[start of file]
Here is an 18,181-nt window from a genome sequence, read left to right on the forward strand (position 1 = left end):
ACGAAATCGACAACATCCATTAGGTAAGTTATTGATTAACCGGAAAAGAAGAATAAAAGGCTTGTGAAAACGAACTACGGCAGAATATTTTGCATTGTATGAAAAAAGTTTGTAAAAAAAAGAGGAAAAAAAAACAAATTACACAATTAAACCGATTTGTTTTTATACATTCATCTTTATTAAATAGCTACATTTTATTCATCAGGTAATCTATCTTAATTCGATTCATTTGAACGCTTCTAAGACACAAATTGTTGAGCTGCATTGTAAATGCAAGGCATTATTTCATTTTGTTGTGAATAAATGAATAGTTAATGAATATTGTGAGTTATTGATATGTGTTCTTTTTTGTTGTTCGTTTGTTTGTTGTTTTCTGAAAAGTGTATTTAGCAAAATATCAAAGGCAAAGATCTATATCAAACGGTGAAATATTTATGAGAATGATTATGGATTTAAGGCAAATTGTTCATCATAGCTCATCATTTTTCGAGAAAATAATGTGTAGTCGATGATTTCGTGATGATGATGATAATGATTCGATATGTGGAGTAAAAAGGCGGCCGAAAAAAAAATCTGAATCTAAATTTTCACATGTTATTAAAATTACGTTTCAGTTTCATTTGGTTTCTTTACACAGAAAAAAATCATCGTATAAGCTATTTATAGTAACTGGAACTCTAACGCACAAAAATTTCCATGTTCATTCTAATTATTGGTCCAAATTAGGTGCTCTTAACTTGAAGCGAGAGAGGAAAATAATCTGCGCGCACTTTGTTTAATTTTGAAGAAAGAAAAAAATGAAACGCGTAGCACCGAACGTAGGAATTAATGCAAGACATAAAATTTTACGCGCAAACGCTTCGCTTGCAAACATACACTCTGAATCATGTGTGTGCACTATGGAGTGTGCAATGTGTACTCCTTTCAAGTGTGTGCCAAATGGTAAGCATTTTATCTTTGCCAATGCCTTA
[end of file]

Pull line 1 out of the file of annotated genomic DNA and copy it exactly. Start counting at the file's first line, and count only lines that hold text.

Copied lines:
Here is an 18,181-nt window from a genome sequence, read left to right on the forward strand (position 1 = left end):